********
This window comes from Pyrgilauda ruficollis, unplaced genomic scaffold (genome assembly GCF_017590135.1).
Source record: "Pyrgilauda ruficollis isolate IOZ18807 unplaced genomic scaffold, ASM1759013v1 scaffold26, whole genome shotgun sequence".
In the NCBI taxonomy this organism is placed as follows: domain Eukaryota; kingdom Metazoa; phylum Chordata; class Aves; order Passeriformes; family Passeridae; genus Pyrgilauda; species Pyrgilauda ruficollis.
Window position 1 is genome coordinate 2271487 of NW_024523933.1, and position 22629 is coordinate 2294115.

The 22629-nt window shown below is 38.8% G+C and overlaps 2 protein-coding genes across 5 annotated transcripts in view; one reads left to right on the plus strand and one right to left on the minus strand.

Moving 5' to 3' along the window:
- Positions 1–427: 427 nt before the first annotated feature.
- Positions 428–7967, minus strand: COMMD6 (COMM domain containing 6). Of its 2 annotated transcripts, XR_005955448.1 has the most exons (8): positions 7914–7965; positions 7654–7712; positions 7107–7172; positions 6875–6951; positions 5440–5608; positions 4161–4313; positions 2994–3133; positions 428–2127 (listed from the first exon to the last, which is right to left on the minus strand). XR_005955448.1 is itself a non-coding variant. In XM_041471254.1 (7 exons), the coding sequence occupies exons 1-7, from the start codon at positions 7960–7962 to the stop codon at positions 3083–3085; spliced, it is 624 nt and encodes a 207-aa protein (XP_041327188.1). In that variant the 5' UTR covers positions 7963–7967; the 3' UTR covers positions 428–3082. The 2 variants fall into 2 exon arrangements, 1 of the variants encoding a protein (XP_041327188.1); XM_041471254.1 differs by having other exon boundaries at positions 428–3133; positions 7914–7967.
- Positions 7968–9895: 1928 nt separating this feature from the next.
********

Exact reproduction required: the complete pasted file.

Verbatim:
This window comes from Pyrgilauda ruficollis, unplaced genomic scaffold (genome assembly GCF_017590135.1).
Source record: "Pyrgilauda ruficollis isolate IOZ18807 unplaced genomic scaffold, ASM1759013v1 scaffold26, whole genome shotgun sequence".
In the NCBI taxonomy this organism is placed as follows: domain Eukaryota; kingdom Metazoa; phylum Chordata; class Aves; order Passeriformes; family Passeridae; genus Pyrgilauda; species Pyrgilauda ruficollis.
Window position 1 is genome coordinate 2271487 of NW_024523933.1, and position 22629 is coordinate 2294115.

The 22629-nt window shown below is 38.8% G+C and overlaps 2 protein-coding genes across 5 annotated transcripts in view; one reads left to right on the plus strand and one right to left on the minus strand.

Moving 5' to 3' along the window:
- Positions 1–427: 427 nt before the first annotated feature.
- Positions 428–7967, minus strand: COMMD6 (COMM domain containing 6). Of its 2 annotated transcripts, XR_005955448.1 has the most exons (8): positions 7914–7965; positions 7654–7712; positions 7107–7172; positions 6875–6951; positions 5440–5608; positions 4161–4313; positions 2994–3133; positions 428–2127 (listed from the first exon to the last, which is right to left on the minus strand). XR_005955448.1 is itself a non-coding variant. In XM_041471254.1 (7 exons), the coding sequence occupies exons 1-7, from the start codon at positions 7960–7962 to the stop codon at positions 3083–3085; spliced, it is 624 nt and encodes a 207-aa protein (XP_041327188.1). In that variant the 5' UTR covers positions 7963–7967; the 3' UTR covers positions 428–3082. The 2 variants fall into 2 exon arrangements, 1 of the variants encoding a protein (XP_041327188.1); XM_041471254.1 differs by having other exon boundaries at positions 428–3133; positions 7914–7967.
- Positions 7968–9895: 1928 nt separating this feature from the next.